Monday, April 25, 2011

Everlastwelders - Understanding TIG Welding

In the past hundred years there has been not very any product made from steel or aluminum that in some way did not need welding. The most common welding system has been arc welding in several forms. The system in it is most basic form is actually simple. Take pieces of similar metal. Place them together and then apply a heat source sufficient to raise the metal close to its melting point. Then apply a filler metal and fuse the pieces together.

Basic arc welders use a machine able to producing an adjustable electrical current. Pass this current through a wire that has a tool at it is finish able to holding a coated welding rod. From the welding machine run a wire, called a ground, and attach it somewhere along the metal to be welded. Next place the welding rod against the metal in such a way that it completes the electrical circuit which creates an arc between the welding rod and the metal. This arc will produce heat which heats both pieces of metal and the rod itself melts in to the weld and when properly done both pieces of metal will be fused in to a single assembly. The system of coursework is more complex than this as the electrical arc must be adjusted for various thicknesses of metal and various coated rods will even be used depending on the make up of the metal.

A TIG welder, whose name is derived from the system, (tungsten inert gas), is a process that does not use the standard coated welding rod so common in basic arc welding. In lieu of coated welding rods to shield the weld various gasses are used.

This process works well for most common varieties of steel when the pieces to be joined are close to the same thickness. The basic arc welder does not work well when thick pieces need to be joined to thick pieces. It is impossible to properly control the heat produced by the arc that would permit the thick piece of metal to heat without melting the thinner piece. In addition exotic metals such as aluminum lots of times cannot be arc welded. In these situations the TIG welder excels.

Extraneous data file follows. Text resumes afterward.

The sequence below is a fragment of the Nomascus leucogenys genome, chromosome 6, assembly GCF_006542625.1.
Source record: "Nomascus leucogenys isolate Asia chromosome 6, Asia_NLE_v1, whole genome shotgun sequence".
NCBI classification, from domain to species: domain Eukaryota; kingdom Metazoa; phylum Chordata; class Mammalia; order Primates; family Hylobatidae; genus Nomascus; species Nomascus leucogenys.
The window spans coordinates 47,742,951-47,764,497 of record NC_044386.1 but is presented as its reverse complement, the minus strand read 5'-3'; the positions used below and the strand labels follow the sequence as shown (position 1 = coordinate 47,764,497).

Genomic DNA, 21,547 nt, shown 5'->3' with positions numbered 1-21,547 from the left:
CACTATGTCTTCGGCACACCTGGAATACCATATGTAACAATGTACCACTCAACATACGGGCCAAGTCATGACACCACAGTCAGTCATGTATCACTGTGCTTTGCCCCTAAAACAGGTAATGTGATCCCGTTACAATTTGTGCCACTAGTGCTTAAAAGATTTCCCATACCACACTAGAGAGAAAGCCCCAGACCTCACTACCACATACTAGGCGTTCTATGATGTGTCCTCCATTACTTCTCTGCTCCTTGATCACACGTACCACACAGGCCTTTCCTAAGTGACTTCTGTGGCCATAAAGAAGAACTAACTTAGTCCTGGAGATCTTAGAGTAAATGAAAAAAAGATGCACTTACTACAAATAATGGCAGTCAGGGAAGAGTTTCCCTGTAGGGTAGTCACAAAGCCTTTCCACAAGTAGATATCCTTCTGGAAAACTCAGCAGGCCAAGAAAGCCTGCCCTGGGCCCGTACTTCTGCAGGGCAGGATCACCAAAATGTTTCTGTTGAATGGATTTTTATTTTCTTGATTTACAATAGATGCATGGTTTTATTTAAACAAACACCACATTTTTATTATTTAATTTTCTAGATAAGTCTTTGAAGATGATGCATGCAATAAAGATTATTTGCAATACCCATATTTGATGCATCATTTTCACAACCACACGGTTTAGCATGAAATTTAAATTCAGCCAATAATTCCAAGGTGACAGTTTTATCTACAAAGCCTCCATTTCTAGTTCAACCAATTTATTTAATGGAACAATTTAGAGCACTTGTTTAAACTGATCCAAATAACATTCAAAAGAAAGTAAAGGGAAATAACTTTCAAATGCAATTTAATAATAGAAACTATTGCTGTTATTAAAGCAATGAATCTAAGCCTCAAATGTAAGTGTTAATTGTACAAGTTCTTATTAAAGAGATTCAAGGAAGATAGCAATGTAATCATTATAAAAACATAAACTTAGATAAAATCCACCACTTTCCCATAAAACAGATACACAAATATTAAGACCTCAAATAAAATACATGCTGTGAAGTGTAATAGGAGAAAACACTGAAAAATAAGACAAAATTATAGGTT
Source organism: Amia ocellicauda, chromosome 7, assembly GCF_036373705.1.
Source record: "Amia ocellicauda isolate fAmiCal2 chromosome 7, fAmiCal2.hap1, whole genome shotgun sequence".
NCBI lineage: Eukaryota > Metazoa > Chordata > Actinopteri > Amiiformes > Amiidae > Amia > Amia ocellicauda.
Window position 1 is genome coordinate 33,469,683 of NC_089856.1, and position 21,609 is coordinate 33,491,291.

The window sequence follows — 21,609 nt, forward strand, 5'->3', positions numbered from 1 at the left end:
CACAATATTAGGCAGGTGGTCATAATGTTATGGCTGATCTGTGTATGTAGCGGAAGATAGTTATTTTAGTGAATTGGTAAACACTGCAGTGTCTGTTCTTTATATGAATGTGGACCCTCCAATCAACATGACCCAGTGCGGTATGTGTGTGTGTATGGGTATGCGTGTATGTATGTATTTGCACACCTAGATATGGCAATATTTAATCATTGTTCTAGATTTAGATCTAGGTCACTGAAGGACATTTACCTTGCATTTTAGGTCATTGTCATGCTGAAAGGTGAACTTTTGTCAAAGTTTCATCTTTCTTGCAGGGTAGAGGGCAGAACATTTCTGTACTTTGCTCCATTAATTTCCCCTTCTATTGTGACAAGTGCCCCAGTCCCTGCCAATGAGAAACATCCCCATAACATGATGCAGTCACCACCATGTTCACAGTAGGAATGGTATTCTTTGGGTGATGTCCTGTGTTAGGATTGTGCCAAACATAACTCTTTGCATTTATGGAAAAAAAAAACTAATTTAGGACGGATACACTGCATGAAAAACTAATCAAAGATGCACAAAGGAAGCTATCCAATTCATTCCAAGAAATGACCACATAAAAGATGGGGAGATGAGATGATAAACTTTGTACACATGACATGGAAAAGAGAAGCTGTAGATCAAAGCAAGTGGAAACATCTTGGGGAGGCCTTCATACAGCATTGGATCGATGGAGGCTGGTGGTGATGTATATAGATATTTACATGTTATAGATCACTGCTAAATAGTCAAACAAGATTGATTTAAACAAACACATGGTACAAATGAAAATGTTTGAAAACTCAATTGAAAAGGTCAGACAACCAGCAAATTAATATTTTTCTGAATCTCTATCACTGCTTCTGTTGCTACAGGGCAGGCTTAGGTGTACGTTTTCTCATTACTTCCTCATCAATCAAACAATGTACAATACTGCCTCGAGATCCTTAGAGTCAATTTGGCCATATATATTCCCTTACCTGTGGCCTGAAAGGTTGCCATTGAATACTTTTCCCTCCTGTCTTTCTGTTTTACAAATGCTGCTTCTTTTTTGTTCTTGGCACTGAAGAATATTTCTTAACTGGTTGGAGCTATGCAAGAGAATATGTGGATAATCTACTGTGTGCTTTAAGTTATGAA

In lieu of a clamp to hold a welding rod, the TIG welder has a holder called a torch that holds a short tungsten rod. The torch is also designed to emit a gas around the weld puddle which shields the weld from the atmosphere which would contaminate the weld.

TIG welders are also called Heli arc or GTIG, (gas tungsten inert gas), welders. This process while an advanced arc welder also makes use of a machine to produce an electrical current. A ground wire is also used. The current is again passed thru a wire but the difference at the business finish of this wire is the secret that makes this process work.

An important feature of this process is that the arc which produces the heat needed to fuse the metal is controlled by a foot pedal which makes it simple to adjust the heat to permit a narrow piece to be welded to a thick piece of material. A bare filler rod is usually used to complete the weld. In addition the tungsten rod is not consumed in the coursework of the welding system but must be reshaped as it wears away in the coursework of while welding.

The gas used varies again depending on the metal itself. Lots of gas mixtures are available but argon is probably the most common gas used. The torch also has a provision to circulate water within it to icy the torch.

This fundamentally describes the TIG welding system. Of coursework as with any metal working system there is much more involved as aluminum and other exotic metals are welded.

1 comment:

  1. Hi,
    Thanks for the great details about welding, i really appreciate your research & knowledge in this domain.

    We are leading stainless steel welding company engaged in MIG Welding, TIG Welding, Stainless Steel Welding.

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